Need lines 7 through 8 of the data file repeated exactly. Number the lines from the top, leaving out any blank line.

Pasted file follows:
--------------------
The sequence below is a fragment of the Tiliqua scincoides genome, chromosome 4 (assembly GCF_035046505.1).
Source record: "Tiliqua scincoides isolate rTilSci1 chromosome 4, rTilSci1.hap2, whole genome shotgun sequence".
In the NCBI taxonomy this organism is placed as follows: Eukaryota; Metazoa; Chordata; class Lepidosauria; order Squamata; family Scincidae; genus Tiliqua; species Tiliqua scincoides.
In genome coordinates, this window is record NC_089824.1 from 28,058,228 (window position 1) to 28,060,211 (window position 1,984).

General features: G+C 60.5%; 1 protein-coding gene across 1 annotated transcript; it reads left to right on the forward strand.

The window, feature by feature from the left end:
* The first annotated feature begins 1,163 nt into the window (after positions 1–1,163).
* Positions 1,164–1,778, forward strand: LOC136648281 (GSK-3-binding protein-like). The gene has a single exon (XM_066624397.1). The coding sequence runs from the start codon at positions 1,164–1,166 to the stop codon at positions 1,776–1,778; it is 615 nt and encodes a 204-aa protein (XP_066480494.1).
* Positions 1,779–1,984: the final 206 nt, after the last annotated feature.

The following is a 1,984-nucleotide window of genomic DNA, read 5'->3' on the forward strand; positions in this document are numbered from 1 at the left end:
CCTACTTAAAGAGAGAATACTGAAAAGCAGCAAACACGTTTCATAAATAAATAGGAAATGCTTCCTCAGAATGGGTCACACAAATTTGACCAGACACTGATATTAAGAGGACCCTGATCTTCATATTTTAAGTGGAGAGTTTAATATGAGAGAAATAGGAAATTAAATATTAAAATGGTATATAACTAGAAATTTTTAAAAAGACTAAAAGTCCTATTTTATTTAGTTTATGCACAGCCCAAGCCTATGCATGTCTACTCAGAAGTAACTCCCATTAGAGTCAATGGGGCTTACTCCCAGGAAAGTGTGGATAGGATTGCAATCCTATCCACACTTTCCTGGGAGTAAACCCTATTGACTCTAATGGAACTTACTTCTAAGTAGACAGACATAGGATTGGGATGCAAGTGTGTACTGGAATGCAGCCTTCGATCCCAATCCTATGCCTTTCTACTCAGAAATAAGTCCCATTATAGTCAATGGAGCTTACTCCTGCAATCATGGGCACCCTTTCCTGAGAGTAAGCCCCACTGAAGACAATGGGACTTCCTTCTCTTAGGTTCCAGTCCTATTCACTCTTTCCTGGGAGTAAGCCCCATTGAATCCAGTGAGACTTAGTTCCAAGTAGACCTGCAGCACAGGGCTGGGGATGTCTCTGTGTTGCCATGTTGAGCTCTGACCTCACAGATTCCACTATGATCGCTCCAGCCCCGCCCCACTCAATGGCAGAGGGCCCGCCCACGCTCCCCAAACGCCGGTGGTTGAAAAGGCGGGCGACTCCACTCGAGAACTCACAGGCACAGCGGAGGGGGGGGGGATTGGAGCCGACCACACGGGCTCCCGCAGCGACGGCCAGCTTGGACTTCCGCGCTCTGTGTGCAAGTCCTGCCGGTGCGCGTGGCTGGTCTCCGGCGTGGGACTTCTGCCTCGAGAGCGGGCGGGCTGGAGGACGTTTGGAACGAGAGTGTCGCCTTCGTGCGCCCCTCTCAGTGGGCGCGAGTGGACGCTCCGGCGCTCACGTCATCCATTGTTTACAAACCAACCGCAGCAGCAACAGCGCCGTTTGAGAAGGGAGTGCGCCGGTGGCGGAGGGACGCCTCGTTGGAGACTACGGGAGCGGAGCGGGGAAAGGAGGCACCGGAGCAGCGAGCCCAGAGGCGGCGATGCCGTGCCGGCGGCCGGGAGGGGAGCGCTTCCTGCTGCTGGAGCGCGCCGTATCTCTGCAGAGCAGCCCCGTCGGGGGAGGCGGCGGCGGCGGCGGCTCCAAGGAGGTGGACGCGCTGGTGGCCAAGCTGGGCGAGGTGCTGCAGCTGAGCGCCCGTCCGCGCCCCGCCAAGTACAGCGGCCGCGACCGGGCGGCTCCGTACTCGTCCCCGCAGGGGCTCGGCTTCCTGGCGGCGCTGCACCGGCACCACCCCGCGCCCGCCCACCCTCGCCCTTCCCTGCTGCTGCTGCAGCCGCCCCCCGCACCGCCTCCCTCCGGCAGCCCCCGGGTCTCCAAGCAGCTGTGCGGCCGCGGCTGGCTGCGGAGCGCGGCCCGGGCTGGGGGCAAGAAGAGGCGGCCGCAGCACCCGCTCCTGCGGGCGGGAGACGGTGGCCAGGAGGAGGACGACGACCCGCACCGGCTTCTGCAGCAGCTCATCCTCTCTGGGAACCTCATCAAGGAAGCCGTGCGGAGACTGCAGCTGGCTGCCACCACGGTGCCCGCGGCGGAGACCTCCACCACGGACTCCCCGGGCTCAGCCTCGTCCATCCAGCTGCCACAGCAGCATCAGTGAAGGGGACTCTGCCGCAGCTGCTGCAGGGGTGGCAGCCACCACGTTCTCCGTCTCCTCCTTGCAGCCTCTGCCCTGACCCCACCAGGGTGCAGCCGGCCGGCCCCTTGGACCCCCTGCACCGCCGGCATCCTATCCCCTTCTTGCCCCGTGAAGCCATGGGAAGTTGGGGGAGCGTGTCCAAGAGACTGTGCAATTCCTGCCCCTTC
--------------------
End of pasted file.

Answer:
* The first annotated feature begins 1,163 nt into the window (after positions 1–1,163).
* Positions 1,164–1,778, forward strand: LOC136648281 (GSK-3-binding protein-like). The gene has a single exon (XM_066624397.1). The coding sequence runs from the start codon at positions 1,164–1,166 to the stop codon at positions 1,776–1,778; it is 615 nt and encodes a 204-aa protein (XP_066480494.1).